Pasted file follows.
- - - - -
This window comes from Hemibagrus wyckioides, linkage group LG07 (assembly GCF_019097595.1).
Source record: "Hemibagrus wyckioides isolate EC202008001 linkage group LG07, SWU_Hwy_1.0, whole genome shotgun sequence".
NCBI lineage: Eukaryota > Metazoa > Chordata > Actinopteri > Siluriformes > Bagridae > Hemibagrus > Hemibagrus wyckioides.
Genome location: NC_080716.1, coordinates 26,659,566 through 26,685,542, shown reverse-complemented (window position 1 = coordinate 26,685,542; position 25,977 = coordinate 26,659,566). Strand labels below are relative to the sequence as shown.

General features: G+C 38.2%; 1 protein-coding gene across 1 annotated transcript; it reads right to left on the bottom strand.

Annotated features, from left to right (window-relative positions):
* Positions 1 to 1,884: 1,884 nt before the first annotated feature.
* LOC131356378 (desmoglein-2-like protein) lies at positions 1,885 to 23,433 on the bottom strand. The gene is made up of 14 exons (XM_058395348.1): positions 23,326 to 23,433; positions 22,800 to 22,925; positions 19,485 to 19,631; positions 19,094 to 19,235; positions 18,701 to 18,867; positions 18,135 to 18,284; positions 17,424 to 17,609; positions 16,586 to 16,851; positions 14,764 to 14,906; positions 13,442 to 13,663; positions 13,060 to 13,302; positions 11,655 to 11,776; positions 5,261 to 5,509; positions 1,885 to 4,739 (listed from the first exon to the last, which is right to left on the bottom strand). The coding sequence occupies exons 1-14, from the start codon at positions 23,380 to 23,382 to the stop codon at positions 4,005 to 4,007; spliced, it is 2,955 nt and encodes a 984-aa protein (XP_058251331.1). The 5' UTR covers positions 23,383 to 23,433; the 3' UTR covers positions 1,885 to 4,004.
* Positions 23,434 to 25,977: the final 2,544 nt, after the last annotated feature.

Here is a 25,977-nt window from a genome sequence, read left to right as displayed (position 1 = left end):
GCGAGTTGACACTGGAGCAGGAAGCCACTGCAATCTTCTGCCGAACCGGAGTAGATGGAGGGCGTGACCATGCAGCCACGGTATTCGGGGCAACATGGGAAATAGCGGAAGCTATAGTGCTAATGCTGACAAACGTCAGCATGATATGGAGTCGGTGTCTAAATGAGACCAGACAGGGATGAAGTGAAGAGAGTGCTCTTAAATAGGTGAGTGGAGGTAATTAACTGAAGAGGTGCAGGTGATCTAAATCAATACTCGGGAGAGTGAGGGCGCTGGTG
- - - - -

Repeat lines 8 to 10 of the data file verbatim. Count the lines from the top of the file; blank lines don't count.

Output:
* LOC131356378 (desmoglein-2-like protein) lies at positions 1,885 to 23,433 on the bottom strand. The gene is made up of 14 exons (XM_058395348.1): positions 23,326 to 23,433; positions 22,800 to 22,925; positions 19,485 to 19,631; positions 19,094 to 19,235; positions 18,701 to 18,867; positions 18,135 to 18,284; positions 17,424 to 17,609; positions 16,586 to 16,851; positions 14,764 to 14,906; positions 13,442 to 13,663; positions 13,060 to 13,302; positions 11,655 to 11,776; positions 5,261 to 5,509; positions 1,885 to 4,739 (listed from the first exon to the last, which is right to left on the bottom strand). The coding sequence occupies exons 1-14, from the start codon at positions 23,380 to 23,382 to the stop codon at positions 4,005 to 4,007; spliced, it is 2,955 nt and encodes a 984-aa protein (XP_058251331.1). The 5' UTR covers positions 23,383 to 23,433; the 3' UTR covers positions 1,885 to 4,004.
* Positions 23,434 to 25,977: the final 2,544 nt, after the last annotated feature.

Here is a 25,977-nt window from a genome sequence, read left to right as displayed (position 1 = left end):